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(When I was wont to think no harm all night, Why should I joy in an abortive birth
shows; Not to see ladies, study, fast, nor sleep.
But like of each thing, that in season grows. King. Your oath is pass'd' to pass away from So you, to study now it is too late, these.
Climb o'er the house to unlock the little gate. Biron. Let me say no, my liege, an if you King. Well, sit you out: go bome, Biroa ; please ;
adien 1 I only swore, to study with your grace,
Biron. No, my good lord; I have short to And stay here in your court for three years' space.
stay with you : Long. You swore to that, Biron, and to the And, though I have for barbarism spoke mpore, rest
Than for that angel knowledge you can was, Biron. By yea and nay, Sir, then I swore in Yet confident I'll keep what I have swore, jest.
And bide the penance of each three years' day. What is tbe end of study I let me know. Give me the paper, let me read the same; King. Why, that to kuow, which else we and to the strict'st decrees I'll write my should not know.
name, Biron. Things hid and barr'd, you mean, King. How well this yielding rescoes the from commou sense ?
from shame! King. Ay, that is study's god-like recom- Biron. (Reads.] Item, That no woman sich pense.
come within a mile of my court.-
Long. Four days ago.
(Reads.)-On pain of losing her tongue.Or, study where to meet some mistress fine, Who devis'd this?
When mistresses from common sense are hid : Long. Marry, that did I. Or, having sworn too bard-a-keeping oath,
Biron. Sweet lord, and why? Study to break it, and not break my troth. Long. To fright them bence with that dread If study's galu be thus, and this be so,
penalty. Study knows that, which yet it doth not know : Biron. A dangerous law against gentility. Swear me to this, and I will ne'er say, uo. [Reads.) Item, If any man be serr te tek King. These be the stops that binder study with a woman within the term of three youts, quite,
he shall endure such public shame as the resi And train our intellects to vain delight.
of the court can possibly derise.Biron. Why, all delights are vain; but that This article, my liege, yourself must break; most vain,
For well you know, here comes in eines Which, with pain purchas'd, doth inherit pain : The Freuch king's daugbter, with you set to As, painfully to pore upon a book,
speak,To seek the light of truth; while truth the A maid of grace, and complete majesty. while
About surrender-up of Aquitain Doth falsely blind the eyesight of his look : Tu ber decrepit, sick, and bed-rid father ; Light, seeking light, doth light of light be. Therefore this article is made in vain, guile :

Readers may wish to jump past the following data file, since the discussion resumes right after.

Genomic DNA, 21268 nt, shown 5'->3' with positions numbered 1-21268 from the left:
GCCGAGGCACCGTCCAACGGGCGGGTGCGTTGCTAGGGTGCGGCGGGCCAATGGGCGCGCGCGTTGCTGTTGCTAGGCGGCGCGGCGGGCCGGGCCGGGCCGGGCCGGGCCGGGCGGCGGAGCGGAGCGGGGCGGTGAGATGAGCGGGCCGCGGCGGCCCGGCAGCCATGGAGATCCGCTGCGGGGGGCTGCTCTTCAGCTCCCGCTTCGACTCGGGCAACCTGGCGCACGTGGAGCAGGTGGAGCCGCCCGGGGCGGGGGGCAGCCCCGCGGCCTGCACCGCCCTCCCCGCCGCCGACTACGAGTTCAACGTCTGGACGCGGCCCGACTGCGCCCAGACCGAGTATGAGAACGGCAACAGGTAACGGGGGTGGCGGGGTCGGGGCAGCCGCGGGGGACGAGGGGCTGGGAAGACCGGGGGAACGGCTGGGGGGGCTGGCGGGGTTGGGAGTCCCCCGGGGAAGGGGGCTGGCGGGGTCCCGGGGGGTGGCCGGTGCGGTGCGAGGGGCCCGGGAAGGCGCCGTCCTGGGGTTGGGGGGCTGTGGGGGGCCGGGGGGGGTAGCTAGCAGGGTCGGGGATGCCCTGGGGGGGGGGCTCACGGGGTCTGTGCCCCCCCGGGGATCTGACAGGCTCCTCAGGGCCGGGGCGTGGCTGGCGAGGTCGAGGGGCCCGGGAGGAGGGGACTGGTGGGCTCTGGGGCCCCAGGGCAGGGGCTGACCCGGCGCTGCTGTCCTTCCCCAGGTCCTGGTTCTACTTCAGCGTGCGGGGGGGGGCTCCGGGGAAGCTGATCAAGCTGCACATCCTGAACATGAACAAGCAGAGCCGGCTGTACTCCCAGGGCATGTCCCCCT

Or vainly comes tbe admired princess bitber. 6o, ere you And where light in darkness lies, King. What say you, lords i why, this is Your light grows dark by losing of your eyes.
qnite forgot. Study me how to please the eye indeed,
Biron. So study evermore is overstrot; By fixing it upon a fairer eye;
While it doth study to bave what it would, Wbo dazzling so, that eye shall be his heed, It dotb forget to do the thing it sbould :
And give him light that was it blinded by. And when it hath the thing it bunteth Dost, Study is like the beaven's glorious sun,
'Tis won, as lowns with fire ; so won, so ost. That will not be deep-search'd with saucy
King. We must of force, dispeuse with this looks ;
decree; Small have continual plodders ever won,
She must lie bere on mere necessity.
Three thousand times within this three That give a name to every fixed star,
years' space : Have no more profit of their shining nights, For every man with his affects is born ; Than those that walk, and wot not what they Not by might master'd, but by special
grace : Too much to know, is, to know acught but !f I break faith, this word sball speak for be, fame;
I am forsworn on mere necessity.And every godfather can give a name.
So to the laws at large I write my name : King. How well he's read, to reason against
And he, that breaks them in the least degree, Dum. Proceeded well, to stop all good pro- Stands in altainder of eterual shame: ceediog!
Suggestions | are to others, as to me ; Long. He weeds the corn, and still lets grow | But, I believe, although I seem so loath, the weeding.